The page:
John Feehery: Speaking Engagements


The Dangers of Passive Power

Posted on June 13, 2014
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Even before Richard Nixon resigned after Watergate, Congress had grown weary of the Vietnam War.  Shortly after he was reelected in November of 1973, Congress passed the Case-Church Amendment by veto proof majorities, which severely limited further military activity in South East Asia.

After Nixon resigned and especially after the Democrats had huge victories in the election of 1974, America basically threw in the towel on the Vietnam conflict.  As a result, about a million of our former allies in South Vietnam were murdered by the Communists in the North.

The American people had spoken and their political leaders reacted.  And as a result, a genocide ensued, not only in Vietnam, but also in neighboring Cambodia.

Had America pulled out too quickly after the conclusion of World War II, the same thing would have happened in Germany and in Japan.

President Obama either didn’t quite know this history or doesn’t care.

To him, the people have spoken.  And he had a mission to get us out of Iraq.

And he pulled us out of there so quickly, we now have a very dangerous situation, one that will impact not only the people of Iraq and Syria, but also the pocketbooks of every American.   Don't think that this instability won't have a dramatic impact on gas prices.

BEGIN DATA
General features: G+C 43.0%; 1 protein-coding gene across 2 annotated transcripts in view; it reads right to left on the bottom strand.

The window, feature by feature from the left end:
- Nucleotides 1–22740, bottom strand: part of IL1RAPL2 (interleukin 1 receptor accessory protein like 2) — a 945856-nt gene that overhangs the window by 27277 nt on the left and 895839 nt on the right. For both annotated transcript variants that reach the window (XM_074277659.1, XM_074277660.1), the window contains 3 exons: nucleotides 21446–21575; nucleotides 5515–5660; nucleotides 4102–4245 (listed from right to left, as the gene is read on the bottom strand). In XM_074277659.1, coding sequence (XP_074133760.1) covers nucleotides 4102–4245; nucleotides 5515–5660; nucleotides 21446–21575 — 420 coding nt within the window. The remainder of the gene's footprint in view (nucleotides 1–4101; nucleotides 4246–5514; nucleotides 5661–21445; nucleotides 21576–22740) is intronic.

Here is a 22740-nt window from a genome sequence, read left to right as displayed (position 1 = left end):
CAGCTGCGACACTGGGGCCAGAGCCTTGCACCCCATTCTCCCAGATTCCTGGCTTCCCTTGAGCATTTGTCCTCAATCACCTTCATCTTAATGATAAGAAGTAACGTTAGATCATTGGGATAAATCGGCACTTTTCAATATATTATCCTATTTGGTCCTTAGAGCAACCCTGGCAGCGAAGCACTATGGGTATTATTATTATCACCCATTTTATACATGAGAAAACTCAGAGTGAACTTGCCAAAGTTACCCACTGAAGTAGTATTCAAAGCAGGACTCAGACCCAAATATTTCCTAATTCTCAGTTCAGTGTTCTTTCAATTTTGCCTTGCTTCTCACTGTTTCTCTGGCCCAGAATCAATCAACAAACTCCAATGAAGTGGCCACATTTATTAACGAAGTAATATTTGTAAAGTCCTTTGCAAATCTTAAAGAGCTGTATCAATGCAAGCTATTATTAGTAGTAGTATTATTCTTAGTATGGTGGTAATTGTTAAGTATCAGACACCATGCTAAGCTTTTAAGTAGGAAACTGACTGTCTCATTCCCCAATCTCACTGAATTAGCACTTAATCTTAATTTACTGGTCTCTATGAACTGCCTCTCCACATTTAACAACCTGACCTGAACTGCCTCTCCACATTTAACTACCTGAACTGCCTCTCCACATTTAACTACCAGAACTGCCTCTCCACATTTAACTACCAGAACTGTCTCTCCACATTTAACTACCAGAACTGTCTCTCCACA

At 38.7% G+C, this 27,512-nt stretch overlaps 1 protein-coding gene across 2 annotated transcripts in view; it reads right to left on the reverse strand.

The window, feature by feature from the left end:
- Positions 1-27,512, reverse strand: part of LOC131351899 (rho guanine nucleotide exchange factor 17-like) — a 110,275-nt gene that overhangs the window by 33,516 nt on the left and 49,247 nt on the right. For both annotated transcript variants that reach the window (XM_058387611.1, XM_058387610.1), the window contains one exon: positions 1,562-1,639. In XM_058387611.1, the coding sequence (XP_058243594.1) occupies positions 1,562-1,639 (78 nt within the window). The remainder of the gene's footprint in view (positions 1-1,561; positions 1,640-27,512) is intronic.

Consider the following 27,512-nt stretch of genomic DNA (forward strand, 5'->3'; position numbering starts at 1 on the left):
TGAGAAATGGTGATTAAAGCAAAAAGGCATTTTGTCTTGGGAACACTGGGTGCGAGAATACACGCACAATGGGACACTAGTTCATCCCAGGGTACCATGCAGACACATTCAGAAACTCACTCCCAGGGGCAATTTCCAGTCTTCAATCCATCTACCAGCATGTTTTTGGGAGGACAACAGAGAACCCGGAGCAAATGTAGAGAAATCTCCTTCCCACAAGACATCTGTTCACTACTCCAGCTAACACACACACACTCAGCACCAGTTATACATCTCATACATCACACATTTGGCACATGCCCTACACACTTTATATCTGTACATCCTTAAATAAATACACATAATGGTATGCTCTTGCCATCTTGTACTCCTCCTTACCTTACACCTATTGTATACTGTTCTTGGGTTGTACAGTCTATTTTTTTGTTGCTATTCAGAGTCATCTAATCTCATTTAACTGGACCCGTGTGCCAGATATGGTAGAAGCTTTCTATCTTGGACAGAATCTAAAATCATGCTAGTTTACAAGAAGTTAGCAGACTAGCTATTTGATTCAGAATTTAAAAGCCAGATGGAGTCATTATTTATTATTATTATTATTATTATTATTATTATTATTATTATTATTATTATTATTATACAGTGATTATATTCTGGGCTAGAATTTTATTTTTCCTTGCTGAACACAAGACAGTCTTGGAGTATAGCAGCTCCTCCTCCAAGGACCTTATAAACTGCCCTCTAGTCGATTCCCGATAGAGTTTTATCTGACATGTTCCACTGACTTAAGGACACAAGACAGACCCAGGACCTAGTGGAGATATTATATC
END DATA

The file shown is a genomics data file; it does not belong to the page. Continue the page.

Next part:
There is a civil war going on in the Middle East between the Sunni and the Shia.  It’s been going on in Iraq, in Syria, to a certain extent in Libya.

And now it has reached the boiling point.

The headlines have said that this ISIS group is a bunch of terrorists and that it is affiliated with Al Qaeda.

Seems to me that terrorists don’t have the ability to seize cities and beat opposing armies in pitched battle.

Seems to me that these terrorists are actually an army of religious extremists who are fighting for their religious beliefs and actually fighting pretty well.

That’s what happens when you have instability, a power vacuum and simmering tribalism that never quite calms down.

President Obama is reluctant to re-engage in Iraq.  Pulling out of that conflict was one of his signature achievements, kind of like Obamacare.  And kind of like Obamacare, it is blowing up in his face.

I can appreciate how the President doesn’t want to wade into a Muslim civil war, but surely, counting on the Iranians to provide the muscle to stop ISIS is the wrong approach.

Mr. Obama, like Congressional Democrats in 1975, is showing the inherent weakness of a passive foreign policy.  When we aren’t engaged, the rest of the world reverts to chaos.